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Combining cell‐based therapy and normothermic machine perfusion for kidney graft conditioning has gone one step further

Abstract : The authors provide perspectives on the report by Thompson et al. (page 1402), highlighing strengths and weaknesses of the experiments using multipotent adult progenitor cells to condition human kidneys during normothermic machine perfusion. Kidney transplantation (KTx) from donors after circulatory death (DCD) and extended criteria donors is being increasingly performed to overcome organ shortage. However, these transplants are more vulnerable to ischemia/reperfusion injury (IRI), which has prompted intensive research for graft-conditioning strategies. In addition to their immunomodulatory properties, mesenchymal stem/stromal cells (MSCs) proved efficient in the attenuation of renal IRI in preclinical models. Still, the optimal conditions of MSC use in clinical settings of KTx remain elusive. Machine perfusion (MP) offers a great window of opportunity for organ conditioning prior to KTx, allowing for the evaluation/conditioning of the graft depending on its state and need. Among the various potential additives to preservation solutions during normothermic MP (NMP) (oxygen carrier, antioxidants, etc), cellular therapy has been evaluated.1 Two recent studies support (1) a sufficient MSC survival and function rate in NMP conditions2 and (2) the technical feasibility of human MSC administration during NMP of porcine kidneys, with an eventual accumulation in glomerular capillaries.3 Perfusion of kidneys grafts from DCD with human MSC in an ex vivo perfusion device for 24 hours (exsanguinous metabolic support) has been shown to enhance renal regeneration.4 Therefore, combining both NMP and cell therapy may lead to innovative promising perspectives in graft conditioning. In this issue of the American Journal of Transplantation, Thompson et al5 provide additional preclinical information regarding the use of multipotent adult progenitor cells (MAPCs) for ex vivo kidney conditioning during NMP. They show that such a combined strategy is feasible and safe since no serious event linked to cell-based conditioning was reported. The study draws on significant strengths, including (1) the use of both human kidneys and MAPCs, thereby avoiding the interspecies confounding factors; (2) the paired study design in which each kidney from a single donor was assigned to either control or cell-based therapy, thereby limiting bias of interindividual heterogeneity; and (3) the choice of a clinically relevant cell infusion timing (ie, 1 hour after the perfusion initiation), thereby avoiding the potentially deleterious effects of an early reperfusion storm. The main limitation of the study clearly relies on the short follow-up, which only includes 7 hours of perfusion. This hampers the interpretation of middle-term outcomes, such as kidney function parameters and biopsy-proven acute rejection. Indeed, Thompson et al suggest a decreased renal IRI following MAPC-based NMP only based on improved microvascular perfusion and decreased urinary excretion of the biomarker NGAL, compared to controls.5 Additionally, a thorough evaluation of the impact of NMP perfusion fluid on the viability and behavior of MAPCs is lacking regarding previous results.2 There is no clear confirmation in the work of Thompson et al that MAPCs are indeed still alive during the experiments. The authors report a ≈20% MAPC viability after 7 hours of NMP which may, however, be under- or overestimated due to the filter placed for cell-counting purposes. Given the innovative design of the study, some iterative sampling during perfusion would have been worthwhile because these data are crucial before clinical implementation. Additionally, one can expect that longer durations of MP, similar to those used in clinical settings, would negatively impact cell survival. The potential subsequent systemic circulation of MAPCs in the recipient after transplantation of the conditioned graft raises the question of whether cell therapy directly applied during conditioning does or does not induce a risk of over-immunosuppression, while at the same time reproducing the beneficial effects previously reported. Finally, cell-based strategies development also requires a focus on the cellular product itself. MAPCs are adult, bone marrow–derived stromal cells displaying properties similar to MSCs with regard to anti-inflammatory and immunomodulation properties. However, MAPCs and MSCs are obtained using distinct procedures and culture conditions, which may result in distinct phenotyping population including surface markers and hemocompatibility, which has not been addressed in Thompson’s study.6 Thus, this study cannot be completely compared with other preclinical studies of reference showing encouraging results with MSCs. In conclusion, the work of Thompson et al opens up new avenues and leads to high expectations regarding the implementation of cell-based therapy in graft conditioning during MP. We are looking forward to studies including the factual transplantation of cell-conditioned kidneys in preclinical models. However, gaps in knowledge include the need for a better in vivo understanding of the cellular and molecular mechanisms underlying the tissue-repair properties of MAPC/MSC in the particular MP setting. Cell behavior and fate during conditioning need to be better addressed. The benefit of an additional MAPC/MSC infusion after KTx to eventually sustain the nephroprotection should also be evaluated. In addition, accumulating data suggest that MSC transitory presence and beneficial effect could be mimicked by cell secretome.7 Indeed, one considerable perspective relies on the characterization and use of cell-free alternatives such as cell-derived exosomes. This approach would facilitate some safety issues relative to the injection while mimicking beneficial effects.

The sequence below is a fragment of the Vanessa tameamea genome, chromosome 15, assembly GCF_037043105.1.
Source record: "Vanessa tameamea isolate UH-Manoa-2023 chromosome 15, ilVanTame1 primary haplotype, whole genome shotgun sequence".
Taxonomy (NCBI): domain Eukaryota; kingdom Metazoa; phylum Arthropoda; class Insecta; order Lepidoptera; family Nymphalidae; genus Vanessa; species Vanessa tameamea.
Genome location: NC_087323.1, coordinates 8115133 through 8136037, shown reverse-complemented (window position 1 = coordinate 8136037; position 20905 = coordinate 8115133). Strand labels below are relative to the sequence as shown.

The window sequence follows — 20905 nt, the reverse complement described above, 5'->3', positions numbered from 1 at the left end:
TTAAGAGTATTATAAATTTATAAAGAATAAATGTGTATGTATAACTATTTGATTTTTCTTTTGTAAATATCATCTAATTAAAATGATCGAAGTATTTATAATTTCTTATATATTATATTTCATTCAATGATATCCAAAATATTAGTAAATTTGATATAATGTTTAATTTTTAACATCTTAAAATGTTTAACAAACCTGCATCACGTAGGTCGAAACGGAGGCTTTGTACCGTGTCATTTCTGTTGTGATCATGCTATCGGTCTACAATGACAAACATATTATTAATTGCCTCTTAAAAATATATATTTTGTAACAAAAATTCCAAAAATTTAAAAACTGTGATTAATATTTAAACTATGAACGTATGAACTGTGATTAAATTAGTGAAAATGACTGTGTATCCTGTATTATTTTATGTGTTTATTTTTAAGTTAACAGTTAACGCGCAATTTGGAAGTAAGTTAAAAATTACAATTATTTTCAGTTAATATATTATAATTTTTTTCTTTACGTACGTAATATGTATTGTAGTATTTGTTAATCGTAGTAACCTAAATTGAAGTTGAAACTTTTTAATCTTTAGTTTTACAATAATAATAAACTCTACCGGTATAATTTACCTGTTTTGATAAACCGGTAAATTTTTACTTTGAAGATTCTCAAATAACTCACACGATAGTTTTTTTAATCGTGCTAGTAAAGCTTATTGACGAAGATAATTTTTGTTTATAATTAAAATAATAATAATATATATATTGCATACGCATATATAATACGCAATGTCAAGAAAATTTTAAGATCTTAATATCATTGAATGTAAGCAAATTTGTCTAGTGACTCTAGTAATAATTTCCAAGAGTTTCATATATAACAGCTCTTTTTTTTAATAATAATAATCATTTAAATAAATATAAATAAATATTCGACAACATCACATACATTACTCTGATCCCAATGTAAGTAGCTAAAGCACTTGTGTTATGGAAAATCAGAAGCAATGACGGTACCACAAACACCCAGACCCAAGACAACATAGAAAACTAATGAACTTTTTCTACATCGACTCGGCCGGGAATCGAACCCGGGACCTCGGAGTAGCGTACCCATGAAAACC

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Submitted on : Tuesday, June 8, 2021 - 10:34:54 AM
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Clara Steichen, Pauline Erpicum. Combining cell‐based therapy and normothermic machine perfusion for kidney graft conditioning has gone one step further. American Journal of Transplantation, Wiley, 2021, 21 (4), pp.1359-1360. ⟨10.1111/ajt.16260⟩. ⟨hal-03253135⟩